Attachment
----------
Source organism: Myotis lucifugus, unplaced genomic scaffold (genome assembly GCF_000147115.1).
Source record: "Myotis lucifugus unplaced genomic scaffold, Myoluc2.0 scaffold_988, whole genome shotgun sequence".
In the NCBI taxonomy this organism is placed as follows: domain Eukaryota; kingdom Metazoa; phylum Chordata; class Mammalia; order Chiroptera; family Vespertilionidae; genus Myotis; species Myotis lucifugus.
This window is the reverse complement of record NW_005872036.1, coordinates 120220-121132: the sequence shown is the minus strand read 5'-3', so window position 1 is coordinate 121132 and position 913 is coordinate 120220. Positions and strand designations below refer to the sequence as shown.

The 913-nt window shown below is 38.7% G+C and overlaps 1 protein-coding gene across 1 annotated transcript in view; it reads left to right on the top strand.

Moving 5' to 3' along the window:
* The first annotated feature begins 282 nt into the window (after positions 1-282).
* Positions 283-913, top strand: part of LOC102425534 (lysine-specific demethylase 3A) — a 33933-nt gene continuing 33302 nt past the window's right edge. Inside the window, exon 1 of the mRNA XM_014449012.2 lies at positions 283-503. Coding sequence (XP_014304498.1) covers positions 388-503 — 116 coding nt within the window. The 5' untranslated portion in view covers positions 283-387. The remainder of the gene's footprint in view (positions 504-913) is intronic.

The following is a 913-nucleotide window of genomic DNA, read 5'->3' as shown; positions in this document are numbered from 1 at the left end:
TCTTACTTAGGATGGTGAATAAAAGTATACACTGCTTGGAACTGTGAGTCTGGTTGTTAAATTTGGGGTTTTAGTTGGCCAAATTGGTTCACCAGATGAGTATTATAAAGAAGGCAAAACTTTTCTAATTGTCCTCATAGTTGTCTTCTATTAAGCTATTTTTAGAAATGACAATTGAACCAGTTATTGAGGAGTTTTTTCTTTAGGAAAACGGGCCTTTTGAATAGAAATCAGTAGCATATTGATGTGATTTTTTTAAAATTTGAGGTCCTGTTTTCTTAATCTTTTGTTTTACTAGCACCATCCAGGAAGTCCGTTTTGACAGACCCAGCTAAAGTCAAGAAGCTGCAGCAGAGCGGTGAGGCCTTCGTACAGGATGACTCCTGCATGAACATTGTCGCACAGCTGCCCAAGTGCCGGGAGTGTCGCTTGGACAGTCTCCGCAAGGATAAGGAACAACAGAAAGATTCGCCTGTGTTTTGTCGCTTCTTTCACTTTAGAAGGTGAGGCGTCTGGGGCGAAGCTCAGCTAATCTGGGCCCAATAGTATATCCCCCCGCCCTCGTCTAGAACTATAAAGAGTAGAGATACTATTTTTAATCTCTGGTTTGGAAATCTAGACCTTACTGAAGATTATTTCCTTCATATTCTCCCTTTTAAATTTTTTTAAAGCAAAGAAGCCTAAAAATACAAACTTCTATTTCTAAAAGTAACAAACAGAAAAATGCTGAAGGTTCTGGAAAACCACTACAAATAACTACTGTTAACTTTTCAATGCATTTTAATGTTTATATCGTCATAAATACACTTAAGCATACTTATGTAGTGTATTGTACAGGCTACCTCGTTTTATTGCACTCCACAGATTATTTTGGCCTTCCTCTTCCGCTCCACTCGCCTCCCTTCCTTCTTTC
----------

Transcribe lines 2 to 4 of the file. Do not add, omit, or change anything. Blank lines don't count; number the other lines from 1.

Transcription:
Source record: "Myotis lucifugus unplaced genomic scaffold, Myoluc2.0 scaffold_988, whole genome shotgun sequence".
In the NCBI taxonomy this organism is placed as follows: domain Eukaryota; kingdom Metazoa; phylum Chordata; class Mammalia; order Chiroptera; family Vespertilionidae; genus Myotis; species Myotis lucifugus.
This window is the reverse complement of record NW_005872036.1, coordinates 120220-121132: the sequence shown is the minus strand read 5'-3', so window position 1 is coordinate 121132 and position 913 is coordinate 120220. Positions and strand designations below refer to the sequence as shown.